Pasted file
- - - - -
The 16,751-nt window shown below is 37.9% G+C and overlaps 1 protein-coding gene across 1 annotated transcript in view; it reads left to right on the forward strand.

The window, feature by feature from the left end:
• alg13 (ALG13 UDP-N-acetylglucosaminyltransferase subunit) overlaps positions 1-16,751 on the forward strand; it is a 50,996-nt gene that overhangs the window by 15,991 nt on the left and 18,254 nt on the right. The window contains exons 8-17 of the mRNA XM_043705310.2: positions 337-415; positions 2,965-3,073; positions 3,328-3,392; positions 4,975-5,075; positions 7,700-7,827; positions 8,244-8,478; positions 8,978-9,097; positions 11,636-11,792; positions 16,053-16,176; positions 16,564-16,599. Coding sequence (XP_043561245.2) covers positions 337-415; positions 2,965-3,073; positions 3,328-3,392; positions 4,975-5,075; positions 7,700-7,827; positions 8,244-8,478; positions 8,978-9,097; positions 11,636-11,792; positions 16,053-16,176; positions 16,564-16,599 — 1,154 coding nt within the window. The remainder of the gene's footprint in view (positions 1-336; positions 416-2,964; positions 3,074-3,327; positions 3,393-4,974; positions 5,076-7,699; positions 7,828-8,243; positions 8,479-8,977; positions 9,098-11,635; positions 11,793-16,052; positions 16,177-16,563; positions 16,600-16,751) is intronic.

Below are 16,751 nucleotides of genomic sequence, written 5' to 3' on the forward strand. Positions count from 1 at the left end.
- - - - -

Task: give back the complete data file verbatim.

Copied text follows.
The 16,751-nt window shown below is 37.9% G+C and overlaps 1 protein-coding gene across 1 annotated transcript in view; it reads left to right on the forward strand.

The window, feature by feature from the left end:
• alg13 (ALG13 UDP-N-acetylglucosaminyltransferase subunit) overlaps positions 1-16,751 on the forward strand; it is a 50,996-nt gene that overhangs the window by 15,991 nt on the left and 18,254 nt on the right. The window contains exons 8-17 of the mRNA XM_043705310.2: positions 337-415; positions 2,965-3,073; positions 3,328-3,392; positions 4,975-5,075; positions 7,700-7,827; positions 8,244-8,478; positions 8,978-9,097; positions 11,636-11,792; positions 16,053-16,176; positions 16,564-16,599. Coding sequence (XP_043561245.2) covers positions 337-415; positions 2,965-3,073; positions 3,328-3,392; positions 4,975-5,075; positions 7,700-7,827; positions 8,244-8,478; positions 8,978-9,097; positions 11,636-11,792; positions 16,053-16,176; positions 16,564-16,599 — 1,154 coding nt within the window. The remainder of the gene's footprint in view (positions 1-336; positions 416-2,964; positions 3,074-3,327; positions 3,393-4,974; positions 5,076-7,699; positions 7,828-8,243; positions 8,479-8,977; positions 9,098-11,635; positions 11,793-16,052; positions 16,177-16,563; positions 16,600-16,751) is intronic.

Below are 16,751 nucleotides of genomic sequence, written 5' to 3' on the forward strand. Positions count from 1 at the left end.